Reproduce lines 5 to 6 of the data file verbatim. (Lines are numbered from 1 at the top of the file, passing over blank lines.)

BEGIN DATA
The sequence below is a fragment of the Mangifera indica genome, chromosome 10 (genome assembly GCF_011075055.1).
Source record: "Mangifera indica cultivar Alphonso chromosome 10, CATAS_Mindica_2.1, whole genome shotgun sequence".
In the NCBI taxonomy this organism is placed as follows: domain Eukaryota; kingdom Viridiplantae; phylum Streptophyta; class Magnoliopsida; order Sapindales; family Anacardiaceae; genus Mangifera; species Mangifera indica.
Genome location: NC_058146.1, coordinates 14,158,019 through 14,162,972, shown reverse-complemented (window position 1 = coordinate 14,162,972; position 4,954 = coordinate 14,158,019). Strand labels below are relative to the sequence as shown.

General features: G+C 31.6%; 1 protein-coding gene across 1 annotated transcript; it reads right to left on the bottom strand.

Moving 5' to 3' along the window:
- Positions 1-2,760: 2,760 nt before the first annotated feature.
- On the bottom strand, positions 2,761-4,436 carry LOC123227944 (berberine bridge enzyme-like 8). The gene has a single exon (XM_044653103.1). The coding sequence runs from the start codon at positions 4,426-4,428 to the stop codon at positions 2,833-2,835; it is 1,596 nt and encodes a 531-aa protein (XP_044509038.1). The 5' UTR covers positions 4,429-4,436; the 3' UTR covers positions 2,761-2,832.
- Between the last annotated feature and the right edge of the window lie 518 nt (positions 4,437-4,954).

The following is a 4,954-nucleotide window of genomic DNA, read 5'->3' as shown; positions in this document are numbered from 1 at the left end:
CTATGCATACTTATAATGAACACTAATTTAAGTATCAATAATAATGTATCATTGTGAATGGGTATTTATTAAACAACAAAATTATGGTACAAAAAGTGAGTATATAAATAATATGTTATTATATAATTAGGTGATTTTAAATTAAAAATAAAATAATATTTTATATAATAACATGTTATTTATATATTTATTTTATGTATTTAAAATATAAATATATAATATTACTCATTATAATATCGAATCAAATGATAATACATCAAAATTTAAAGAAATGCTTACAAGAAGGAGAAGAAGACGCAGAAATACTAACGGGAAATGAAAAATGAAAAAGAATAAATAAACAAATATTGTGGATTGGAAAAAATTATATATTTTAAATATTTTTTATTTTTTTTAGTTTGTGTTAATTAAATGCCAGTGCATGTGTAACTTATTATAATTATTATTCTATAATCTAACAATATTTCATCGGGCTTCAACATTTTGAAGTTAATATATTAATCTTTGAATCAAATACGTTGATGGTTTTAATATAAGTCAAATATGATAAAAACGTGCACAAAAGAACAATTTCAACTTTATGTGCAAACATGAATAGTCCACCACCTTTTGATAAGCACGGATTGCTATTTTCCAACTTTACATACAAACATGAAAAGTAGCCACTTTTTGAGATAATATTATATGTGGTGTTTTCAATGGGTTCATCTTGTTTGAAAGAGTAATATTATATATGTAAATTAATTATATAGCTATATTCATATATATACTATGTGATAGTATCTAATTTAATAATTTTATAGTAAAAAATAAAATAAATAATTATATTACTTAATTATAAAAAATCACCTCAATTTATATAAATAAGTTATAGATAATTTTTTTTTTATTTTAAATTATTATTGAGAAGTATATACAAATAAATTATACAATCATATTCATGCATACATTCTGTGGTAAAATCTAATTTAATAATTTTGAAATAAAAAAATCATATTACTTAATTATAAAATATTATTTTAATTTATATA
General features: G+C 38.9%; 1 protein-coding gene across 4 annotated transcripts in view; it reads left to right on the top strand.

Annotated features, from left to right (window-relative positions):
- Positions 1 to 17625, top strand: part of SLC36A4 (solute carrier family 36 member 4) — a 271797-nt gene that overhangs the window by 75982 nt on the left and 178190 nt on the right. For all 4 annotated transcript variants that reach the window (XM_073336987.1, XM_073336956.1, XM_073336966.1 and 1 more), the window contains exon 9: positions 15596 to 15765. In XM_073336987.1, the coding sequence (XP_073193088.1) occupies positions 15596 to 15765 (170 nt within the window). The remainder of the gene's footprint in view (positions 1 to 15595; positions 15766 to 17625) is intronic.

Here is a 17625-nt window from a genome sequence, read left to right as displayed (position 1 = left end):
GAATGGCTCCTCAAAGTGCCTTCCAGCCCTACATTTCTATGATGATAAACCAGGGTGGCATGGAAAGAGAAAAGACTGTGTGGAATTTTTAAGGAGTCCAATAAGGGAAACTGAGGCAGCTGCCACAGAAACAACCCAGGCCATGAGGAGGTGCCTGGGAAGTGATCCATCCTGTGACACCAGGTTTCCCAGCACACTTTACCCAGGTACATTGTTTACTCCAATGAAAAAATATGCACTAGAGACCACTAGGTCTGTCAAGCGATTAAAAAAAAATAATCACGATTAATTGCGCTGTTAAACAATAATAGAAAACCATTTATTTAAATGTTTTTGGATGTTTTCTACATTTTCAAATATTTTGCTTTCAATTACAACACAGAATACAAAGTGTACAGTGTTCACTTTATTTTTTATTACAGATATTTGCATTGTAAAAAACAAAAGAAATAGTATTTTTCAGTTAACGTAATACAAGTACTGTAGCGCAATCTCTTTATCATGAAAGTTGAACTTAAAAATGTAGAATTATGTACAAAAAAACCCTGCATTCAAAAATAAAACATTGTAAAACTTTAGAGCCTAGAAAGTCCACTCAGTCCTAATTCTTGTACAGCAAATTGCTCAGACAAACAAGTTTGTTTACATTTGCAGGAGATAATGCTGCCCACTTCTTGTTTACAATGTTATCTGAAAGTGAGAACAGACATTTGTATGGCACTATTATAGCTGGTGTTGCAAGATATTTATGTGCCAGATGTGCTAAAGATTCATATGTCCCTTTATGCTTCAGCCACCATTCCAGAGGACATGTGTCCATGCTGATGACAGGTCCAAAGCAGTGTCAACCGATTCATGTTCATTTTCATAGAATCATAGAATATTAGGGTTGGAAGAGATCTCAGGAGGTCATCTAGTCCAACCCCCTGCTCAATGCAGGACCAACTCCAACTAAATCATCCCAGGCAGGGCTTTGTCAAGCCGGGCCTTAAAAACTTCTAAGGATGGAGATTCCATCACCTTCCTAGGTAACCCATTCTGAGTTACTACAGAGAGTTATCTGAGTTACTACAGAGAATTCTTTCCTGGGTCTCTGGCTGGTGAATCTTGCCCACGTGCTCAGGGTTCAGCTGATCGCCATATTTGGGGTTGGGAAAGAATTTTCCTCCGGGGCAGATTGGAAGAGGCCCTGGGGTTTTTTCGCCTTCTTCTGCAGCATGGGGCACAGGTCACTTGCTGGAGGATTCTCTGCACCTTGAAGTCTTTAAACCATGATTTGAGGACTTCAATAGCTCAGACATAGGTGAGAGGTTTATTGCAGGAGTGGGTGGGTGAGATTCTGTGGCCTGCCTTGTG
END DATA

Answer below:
General features: G+C 31.6%; 1 protein-coding gene across 1 annotated transcript; it reads right to left on the bottom strand.

Moving 5' to 3' along the window: